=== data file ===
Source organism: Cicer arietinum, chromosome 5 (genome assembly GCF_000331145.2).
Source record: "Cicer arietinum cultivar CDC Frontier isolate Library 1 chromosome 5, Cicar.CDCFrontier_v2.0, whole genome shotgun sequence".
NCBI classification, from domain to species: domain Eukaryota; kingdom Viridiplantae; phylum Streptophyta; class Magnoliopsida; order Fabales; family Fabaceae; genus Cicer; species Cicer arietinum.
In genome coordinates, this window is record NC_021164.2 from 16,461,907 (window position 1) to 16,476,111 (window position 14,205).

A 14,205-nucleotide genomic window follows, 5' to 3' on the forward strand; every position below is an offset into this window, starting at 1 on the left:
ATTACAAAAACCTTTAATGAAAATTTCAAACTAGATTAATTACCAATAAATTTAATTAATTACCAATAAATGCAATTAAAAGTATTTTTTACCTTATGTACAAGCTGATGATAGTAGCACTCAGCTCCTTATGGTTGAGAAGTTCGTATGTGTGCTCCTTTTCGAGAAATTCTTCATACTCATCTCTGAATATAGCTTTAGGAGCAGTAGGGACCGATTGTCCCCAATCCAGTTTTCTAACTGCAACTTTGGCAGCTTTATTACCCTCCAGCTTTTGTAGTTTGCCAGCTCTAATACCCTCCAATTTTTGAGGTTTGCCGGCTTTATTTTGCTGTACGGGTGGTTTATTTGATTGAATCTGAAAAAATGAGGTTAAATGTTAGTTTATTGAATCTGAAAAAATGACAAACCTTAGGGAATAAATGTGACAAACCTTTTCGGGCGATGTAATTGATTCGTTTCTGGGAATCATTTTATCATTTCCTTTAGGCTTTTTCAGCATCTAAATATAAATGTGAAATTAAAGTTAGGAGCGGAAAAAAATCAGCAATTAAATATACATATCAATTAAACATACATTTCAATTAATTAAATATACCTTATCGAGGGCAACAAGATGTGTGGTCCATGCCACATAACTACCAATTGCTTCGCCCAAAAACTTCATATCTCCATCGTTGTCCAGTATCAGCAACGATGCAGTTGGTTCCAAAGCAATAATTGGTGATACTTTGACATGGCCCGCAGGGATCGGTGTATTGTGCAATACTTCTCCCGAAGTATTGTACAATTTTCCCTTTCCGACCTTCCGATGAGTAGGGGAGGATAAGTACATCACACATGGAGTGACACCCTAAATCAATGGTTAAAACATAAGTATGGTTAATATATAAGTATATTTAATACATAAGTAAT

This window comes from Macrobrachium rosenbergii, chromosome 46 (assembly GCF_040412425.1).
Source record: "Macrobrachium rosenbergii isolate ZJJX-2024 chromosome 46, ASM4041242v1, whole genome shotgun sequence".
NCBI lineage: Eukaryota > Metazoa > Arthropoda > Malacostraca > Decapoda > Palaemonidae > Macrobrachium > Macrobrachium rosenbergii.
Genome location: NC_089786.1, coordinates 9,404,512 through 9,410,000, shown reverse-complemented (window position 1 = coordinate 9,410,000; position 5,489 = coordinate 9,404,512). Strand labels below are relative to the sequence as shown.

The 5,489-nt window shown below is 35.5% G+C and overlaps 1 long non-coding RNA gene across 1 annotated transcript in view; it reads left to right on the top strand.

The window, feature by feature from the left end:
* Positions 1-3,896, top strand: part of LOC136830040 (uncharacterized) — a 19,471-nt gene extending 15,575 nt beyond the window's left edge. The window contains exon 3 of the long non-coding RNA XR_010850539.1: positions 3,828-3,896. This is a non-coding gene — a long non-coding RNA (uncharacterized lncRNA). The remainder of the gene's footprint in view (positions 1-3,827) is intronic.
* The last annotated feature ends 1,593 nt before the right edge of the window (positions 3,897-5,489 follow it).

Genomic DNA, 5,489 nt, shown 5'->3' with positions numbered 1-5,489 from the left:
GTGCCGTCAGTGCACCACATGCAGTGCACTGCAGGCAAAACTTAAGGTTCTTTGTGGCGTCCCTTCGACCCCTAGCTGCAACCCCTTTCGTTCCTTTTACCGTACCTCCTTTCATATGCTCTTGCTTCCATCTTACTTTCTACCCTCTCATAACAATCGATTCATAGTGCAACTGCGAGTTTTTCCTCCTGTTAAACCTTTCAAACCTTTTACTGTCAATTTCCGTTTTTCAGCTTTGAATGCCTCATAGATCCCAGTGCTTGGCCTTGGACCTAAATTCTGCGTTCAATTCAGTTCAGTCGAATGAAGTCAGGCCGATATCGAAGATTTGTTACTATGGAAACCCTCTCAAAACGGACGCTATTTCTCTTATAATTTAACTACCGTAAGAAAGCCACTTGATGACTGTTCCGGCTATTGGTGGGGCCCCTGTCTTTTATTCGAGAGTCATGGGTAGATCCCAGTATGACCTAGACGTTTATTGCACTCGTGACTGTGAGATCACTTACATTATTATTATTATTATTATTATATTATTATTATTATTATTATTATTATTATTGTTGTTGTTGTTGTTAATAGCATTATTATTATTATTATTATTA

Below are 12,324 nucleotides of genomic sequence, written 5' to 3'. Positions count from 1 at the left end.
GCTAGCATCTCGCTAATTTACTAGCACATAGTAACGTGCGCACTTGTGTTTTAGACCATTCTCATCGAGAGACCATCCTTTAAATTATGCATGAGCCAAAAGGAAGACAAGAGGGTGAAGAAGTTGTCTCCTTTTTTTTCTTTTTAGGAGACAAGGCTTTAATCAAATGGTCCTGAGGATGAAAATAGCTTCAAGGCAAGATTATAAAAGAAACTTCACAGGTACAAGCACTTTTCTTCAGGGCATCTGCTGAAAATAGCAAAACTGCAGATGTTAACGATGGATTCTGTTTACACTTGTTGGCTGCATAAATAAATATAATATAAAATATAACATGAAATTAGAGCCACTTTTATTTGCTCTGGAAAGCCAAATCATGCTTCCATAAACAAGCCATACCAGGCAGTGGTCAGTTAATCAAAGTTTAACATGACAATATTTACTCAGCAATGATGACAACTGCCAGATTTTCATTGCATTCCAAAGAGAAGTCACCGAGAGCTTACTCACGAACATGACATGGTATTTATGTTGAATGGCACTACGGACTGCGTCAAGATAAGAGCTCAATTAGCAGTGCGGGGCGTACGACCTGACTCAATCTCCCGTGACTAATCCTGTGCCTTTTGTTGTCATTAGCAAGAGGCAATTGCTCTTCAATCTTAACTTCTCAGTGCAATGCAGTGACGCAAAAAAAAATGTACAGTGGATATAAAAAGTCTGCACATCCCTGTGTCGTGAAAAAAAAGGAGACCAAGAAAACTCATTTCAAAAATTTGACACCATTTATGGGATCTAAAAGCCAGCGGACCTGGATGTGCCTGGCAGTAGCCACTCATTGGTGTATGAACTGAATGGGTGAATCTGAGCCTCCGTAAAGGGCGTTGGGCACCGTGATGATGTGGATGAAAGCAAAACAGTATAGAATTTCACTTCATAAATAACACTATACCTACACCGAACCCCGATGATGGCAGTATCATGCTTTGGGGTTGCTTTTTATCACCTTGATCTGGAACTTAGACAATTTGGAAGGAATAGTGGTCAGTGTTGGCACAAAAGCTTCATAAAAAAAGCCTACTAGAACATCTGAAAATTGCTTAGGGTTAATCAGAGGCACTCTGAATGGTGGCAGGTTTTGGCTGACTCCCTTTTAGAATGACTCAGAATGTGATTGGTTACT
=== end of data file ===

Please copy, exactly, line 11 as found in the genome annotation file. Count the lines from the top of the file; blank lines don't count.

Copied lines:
The 5,489-nt window shown below is 35.5% G+C and overlaps 1 long non-coding RNA gene across 1 annotated transcript in view; it reads left to right on the top strand.